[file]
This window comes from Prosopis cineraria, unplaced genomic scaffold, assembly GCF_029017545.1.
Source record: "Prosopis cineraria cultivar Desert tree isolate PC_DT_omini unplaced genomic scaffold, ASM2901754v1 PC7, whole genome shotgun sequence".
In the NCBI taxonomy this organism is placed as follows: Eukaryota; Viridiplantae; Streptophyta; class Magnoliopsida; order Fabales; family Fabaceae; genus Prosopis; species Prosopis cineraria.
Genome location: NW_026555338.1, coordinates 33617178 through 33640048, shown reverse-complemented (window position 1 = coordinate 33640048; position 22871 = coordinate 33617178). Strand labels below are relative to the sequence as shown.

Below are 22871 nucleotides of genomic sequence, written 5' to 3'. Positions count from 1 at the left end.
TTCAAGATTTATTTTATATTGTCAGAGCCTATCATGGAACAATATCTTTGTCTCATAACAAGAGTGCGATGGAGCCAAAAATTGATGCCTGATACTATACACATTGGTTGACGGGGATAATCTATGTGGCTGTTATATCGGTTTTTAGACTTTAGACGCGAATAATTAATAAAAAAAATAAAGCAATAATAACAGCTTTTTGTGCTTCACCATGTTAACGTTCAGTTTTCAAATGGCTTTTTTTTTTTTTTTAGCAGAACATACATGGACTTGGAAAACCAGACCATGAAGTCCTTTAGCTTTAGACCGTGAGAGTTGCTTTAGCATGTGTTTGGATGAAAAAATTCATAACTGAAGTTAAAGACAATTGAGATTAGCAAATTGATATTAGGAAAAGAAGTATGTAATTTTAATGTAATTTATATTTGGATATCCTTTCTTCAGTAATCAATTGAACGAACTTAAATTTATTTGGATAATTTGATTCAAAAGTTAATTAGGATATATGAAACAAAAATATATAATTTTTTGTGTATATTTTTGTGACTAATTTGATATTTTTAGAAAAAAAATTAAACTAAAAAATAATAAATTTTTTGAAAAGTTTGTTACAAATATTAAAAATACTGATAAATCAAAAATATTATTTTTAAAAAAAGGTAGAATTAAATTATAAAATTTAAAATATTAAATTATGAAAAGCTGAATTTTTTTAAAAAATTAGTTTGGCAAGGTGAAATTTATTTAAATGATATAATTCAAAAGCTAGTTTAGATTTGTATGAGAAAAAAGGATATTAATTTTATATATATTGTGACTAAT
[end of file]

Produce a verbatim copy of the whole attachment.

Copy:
This window comes from Prosopis cineraria, unplaced genomic scaffold, assembly GCF_029017545.1.
Source record: "Prosopis cineraria cultivar Desert tree isolate PC_DT_omini unplaced genomic scaffold, ASM2901754v1 PC7, whole genome shotgun sequence".
In the NCBI taxonomy this organism is placed as follows: Eukaryota; Viridiplantae; Streptophyta; class Magnoliopsida; order Fabales; family Fabaceae; genus Prosopis; species Prosopis cineraria.
Genome location: NW_026555338.1, coordinates 33617178 through 33640048, shown reverse-complemented (window position 1 = coordinate 33640048; position 22871 = coordinate 33617178). Strand labels below are relative to the sequence as shown.

Below are 22871 nucleotides of genomic sequence, written 5' to 3'. Positions count from 1 at the left end.
TTCAAGATTTATTTTATATTGTCAGAGCCTATCATGGAACAATATCTTTGTCTCATAACAAGAGTGCGATGGAGCCAAAAATTGATGCCTGATACTATACACATTGGTTGACGGGGATAATCTATGTGGCTGTTATATCGGTTTTTAGACTTTAGACGCGAATAATTAATAAAAAAAATAAAGCAATAATAACAGCTTTTTGTGCTTCACCATGTTAACGTTCAGTTTTCAAATGGCTTTTTTTTTTTTTTTAGCAGAACATACATGGACTTGGAAAACCAGACCATGAAGTCCTTTAGCTTTAGACCGTGAGAGTTGCTTTAGCATGTGTTTGGATGAAAAAATTCATAACTGAAGTTAAAGACAATTGAGATTAGCAAATTGATATTAGGAAAAGAAGTATGTAATTTTAATGTAATTTATATTTGGATATCCTTTCTTCAGTAATCAATTGAACGAACTTAAATTTATTTGGATAATTTGATTCAAAAGTTAATTAGGATATATGAAACAAAAATATATAATTTTTTGTGTATATTTTTGTGACTAATTTGATATTTTTAGAAAAAAAATTAAACTAAAAAATAATAAATTTTTTGAAAAGTTTGTTACAAATATTAAAAATACTGATAAATCAAAAATATTATTTTTAAAAAAAGGTAGAATTAAATTATAAAATTTAAAATATTAAATTATGAAAAGCTGAATTTTTTTAAAAAATTAGTTTGGCAAGGTGAAATTTATTTAAATGATATAATTCAAAAGCTAGTTTAGATTTGTATGAGAAAAAAGGATATTAATTTTATATATATTGTGACTAAT